CASES of monkeypox have risen by close to 40 per cent, new data has revealed.
As of June 20, there are 793 confirmed infections in the UK, up from 574 reported on Friday – a rise of 38 per cent.
Of these cases, 766 are in England, 18 are in Scotland, three are in Northern Ireland and six are in Wales.
In recent weeks around 2,103 cases have been detected globally, the most recent data from the World Health Organization (WHO) states.
This is something experts say is ‘concerning’.
In the US, 113 cases have been confirmed, with New York and California being the worst hit places.
Anyone can get the illness – more so if you have been in contact or had sexual contact with a person who has symptoms.
The newest data set, released by the UK Health Security Agency (UKHSA) also gave a breakdown of how many cases are in each region.
In London, 498 cases have been detected, followed by the South East, with 37.
The North West has 26, the East, 20, with both the West Midlands and Yorkshire and the Humber having 12 cases.
In the East Midlands there have been 8 confirmed, in the South West 6 and in the North East five.
There are 142 cases under investigation in England – which means their addresses have not yet been confirmed, which in turn could make contact tracing difficult.
Around 80 per cent of the infections have been found in London residents, with 624 having a reported home address.
Where gender information has been accessible, 99 per cent of cases have been confirmed to be in male – with five confirmed in females.
The median age is 37-years-old.
A report by the UKHSA last week revealed that most cases have been in men who are gay, bisexual or men who have sex with men.
Dr William Welfare, Incident Director at UKHSA, said: “As case numbers of monkeypox continue to rise and with many summer events and festivals ahead, we’re reminding people to be aware of the symptoms of monkeypox, particularly if you’ve recently had new or multiple sexual partners, to help prevent further spread and protect others.
“If you have a rash with blisters, or any other monkeypox symptoms, don’t go to events, meet with friends or have sexual contact.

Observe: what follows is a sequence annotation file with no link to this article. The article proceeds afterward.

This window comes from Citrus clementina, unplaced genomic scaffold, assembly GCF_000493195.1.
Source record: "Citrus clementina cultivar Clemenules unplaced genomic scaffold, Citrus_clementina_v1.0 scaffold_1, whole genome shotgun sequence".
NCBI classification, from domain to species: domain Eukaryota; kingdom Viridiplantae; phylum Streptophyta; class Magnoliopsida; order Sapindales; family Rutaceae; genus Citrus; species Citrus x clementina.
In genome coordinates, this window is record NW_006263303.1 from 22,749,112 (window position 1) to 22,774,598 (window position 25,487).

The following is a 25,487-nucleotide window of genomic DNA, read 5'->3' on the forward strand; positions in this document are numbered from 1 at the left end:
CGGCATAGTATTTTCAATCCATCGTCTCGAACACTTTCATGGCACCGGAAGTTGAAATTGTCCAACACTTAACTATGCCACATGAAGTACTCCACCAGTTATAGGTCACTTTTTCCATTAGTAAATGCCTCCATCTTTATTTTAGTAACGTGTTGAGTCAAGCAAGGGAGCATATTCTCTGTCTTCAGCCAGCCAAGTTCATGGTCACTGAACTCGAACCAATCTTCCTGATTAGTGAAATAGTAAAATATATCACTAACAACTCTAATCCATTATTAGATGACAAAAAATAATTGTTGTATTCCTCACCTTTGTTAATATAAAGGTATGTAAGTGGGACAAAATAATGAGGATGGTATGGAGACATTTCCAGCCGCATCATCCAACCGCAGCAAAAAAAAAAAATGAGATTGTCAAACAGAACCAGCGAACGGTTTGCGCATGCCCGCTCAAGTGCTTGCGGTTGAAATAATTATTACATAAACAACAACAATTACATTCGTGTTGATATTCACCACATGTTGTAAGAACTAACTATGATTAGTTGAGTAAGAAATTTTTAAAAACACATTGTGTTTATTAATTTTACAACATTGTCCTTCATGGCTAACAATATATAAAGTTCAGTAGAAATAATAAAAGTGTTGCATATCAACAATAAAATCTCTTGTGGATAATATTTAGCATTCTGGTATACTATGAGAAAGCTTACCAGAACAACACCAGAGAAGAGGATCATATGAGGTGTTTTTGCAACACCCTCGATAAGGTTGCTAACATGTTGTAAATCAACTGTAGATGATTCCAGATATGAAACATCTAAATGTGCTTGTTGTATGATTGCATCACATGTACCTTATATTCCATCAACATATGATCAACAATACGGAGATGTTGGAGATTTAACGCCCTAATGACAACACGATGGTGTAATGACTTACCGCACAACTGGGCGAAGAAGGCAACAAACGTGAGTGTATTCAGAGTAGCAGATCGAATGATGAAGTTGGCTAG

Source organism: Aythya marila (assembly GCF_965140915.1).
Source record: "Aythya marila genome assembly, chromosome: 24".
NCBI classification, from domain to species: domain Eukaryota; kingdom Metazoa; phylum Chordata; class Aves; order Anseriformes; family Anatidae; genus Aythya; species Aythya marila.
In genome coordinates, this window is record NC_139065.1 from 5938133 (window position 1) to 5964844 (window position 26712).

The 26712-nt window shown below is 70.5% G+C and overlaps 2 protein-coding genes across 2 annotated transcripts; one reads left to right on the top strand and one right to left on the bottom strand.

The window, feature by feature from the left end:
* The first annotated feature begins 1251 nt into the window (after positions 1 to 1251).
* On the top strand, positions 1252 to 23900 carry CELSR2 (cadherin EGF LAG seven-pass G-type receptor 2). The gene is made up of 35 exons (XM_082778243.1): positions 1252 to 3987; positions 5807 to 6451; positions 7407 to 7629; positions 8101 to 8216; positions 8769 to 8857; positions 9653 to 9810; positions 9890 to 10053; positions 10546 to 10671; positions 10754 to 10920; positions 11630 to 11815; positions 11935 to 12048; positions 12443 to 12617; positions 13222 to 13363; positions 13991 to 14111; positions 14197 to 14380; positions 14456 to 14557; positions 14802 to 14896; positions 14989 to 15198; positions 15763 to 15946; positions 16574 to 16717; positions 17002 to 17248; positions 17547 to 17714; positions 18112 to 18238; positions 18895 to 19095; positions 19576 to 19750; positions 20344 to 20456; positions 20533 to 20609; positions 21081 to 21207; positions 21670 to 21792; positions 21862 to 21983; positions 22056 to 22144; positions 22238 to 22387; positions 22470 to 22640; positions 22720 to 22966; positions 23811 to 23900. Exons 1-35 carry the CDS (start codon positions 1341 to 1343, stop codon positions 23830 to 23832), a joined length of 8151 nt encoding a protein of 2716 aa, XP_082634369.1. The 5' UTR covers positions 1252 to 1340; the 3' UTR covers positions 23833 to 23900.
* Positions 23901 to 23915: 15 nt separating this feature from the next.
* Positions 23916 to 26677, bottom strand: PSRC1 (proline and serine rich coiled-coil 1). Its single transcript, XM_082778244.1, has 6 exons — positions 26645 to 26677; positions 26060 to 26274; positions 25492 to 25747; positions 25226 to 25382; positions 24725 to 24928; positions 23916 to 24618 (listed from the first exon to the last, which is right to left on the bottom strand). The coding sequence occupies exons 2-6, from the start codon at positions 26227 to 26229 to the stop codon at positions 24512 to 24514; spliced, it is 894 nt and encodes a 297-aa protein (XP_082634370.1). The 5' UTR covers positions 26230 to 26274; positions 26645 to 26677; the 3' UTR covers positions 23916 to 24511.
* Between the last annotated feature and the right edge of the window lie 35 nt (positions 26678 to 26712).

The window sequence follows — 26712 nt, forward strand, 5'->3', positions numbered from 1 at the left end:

“Instead, stay at home and contact 111 or your local sexual health service for advice.
“Please contact the clinic ahead of your visit and avoid close contact with others until you’ve been seen by a clinician.”
The signs of monkeypox you need to know
Experts at the UK Health Security Agency have said all Brits should be on the look out for key signs and symptoms.
The signs may include:
- Muscle aches
- Night sweats
- Cold-like symptoms, such as congestion and runny nose
- Swollen lymph nodes
- Swollen groin
Medics said that complications of the illness were documented as:
- low mood
- severe pain
He added that the UKHSA is working closely with partners across the country, including event organizers and venues, to raise public awareness of monkeypox symptoms so everyone has a safe, happy and healthy summer.
Last week it was revealed that the World Health Organization (WHO) is currently looking into reports that the virus is present in the semen of patients.
In recent days, scientists say they have detected viral DNA in the semen of a handful of monkeypox patients in Italy and Germany.
Catherine Smallwood, monkeypox incident manager at WHO / Europe, said it was not known whether recent reports meant the monkeypox virus could be sexually transmitted.
She said: “This may have been something that we were unaware of in this disease before.
“We really need to focus on the most frequent mode of transmission and we clearly see that to be associated with skin-to-skin contact.”
Medics say you should contact a sexual health clinic if you have rashes or blisters and if you have been in contact with someone who has had monkeypox in the last three weeks.
This guidance also applies to those who have been to West or Central Africa in the past three weeks.
However, the WHO are also set to rename the virus – in a move which could see the illness called hMPXV.
It comes after 30 scientists wrote a letter calling for the change, over concerns it could provoke racism and stigmatization.
The illness was first discovered in 1958 when two outbreaks of a pox-like disease occurred in colonies of monkeys that were being kept for research – hence the name monkeypox.
Experts are worried that references to the illness as African are problematic.
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